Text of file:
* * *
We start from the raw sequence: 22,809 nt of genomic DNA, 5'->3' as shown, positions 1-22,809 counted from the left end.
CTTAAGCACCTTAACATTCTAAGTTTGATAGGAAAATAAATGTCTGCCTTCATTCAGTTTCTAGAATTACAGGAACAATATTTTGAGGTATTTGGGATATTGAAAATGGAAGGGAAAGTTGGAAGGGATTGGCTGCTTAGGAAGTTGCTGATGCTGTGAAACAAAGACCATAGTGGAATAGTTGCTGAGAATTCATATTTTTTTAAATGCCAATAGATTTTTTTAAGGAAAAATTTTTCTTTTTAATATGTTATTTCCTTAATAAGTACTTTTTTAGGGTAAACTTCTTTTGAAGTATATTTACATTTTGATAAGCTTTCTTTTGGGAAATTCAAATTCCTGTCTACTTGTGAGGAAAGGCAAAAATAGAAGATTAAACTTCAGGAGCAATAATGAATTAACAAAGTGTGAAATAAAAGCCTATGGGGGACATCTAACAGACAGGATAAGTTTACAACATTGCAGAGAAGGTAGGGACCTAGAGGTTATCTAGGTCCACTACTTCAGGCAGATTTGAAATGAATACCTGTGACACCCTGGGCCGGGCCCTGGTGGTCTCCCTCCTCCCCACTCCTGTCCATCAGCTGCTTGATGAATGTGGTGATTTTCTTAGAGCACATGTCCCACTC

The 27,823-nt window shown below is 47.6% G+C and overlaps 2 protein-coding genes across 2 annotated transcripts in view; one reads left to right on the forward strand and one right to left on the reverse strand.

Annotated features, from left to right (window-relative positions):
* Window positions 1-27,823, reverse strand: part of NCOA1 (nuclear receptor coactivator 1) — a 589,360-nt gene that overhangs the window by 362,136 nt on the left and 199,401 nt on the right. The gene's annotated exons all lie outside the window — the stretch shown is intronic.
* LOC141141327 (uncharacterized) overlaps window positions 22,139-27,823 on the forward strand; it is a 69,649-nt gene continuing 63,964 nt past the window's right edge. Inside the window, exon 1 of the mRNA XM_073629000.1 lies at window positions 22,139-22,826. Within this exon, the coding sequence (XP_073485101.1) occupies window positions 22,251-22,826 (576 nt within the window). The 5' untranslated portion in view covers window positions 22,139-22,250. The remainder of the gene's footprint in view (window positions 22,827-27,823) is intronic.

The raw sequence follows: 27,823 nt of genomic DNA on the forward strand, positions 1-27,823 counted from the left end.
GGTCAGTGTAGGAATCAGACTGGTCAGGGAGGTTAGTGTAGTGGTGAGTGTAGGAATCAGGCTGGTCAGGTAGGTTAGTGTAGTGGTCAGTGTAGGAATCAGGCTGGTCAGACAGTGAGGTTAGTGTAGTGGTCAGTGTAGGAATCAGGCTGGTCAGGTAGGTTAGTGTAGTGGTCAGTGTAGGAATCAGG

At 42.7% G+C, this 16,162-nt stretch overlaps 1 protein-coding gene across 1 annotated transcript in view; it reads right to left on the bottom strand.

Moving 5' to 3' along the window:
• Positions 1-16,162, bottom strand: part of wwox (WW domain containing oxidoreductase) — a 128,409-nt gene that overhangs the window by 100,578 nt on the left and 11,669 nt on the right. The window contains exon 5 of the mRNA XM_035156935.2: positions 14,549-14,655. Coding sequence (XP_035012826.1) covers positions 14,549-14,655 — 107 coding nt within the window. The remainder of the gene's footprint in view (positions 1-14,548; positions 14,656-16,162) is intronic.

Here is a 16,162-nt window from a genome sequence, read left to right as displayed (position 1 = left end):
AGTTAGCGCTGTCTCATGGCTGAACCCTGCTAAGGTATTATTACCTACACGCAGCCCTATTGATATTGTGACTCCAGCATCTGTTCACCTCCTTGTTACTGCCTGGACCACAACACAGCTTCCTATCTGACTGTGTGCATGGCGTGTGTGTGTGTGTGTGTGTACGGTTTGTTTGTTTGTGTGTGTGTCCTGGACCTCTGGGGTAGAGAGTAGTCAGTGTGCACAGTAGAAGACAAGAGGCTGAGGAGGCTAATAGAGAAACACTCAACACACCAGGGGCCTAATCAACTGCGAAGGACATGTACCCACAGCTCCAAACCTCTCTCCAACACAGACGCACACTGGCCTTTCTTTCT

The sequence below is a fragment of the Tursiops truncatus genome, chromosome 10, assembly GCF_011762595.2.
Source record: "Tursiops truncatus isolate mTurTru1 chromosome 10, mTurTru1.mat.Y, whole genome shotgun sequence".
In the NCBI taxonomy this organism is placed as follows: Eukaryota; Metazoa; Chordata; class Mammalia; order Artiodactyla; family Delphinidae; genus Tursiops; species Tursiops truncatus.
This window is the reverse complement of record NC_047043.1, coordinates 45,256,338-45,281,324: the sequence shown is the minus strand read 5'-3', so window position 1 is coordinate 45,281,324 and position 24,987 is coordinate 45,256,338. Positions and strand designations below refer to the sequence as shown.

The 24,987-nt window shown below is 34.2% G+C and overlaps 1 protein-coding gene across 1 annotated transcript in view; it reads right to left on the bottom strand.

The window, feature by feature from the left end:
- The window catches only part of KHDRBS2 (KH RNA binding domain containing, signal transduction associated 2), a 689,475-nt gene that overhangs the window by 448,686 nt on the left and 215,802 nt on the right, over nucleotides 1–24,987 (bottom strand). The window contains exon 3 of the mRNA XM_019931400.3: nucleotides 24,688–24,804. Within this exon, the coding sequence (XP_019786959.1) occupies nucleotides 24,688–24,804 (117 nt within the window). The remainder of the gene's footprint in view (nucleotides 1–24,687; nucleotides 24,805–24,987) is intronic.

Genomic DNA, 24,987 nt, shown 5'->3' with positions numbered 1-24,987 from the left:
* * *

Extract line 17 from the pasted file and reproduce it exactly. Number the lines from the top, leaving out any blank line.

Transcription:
This window is the reverse complement of record NC_047043.1, coordinates 45,256,338-45,281,324: the sequence shown is the minus strand read 5'-3', so window position 1 is coordinate 45,281,324 and position 24,987 is coordinate 45,256,338. Positions and strand designations below refer to the sequence as shown.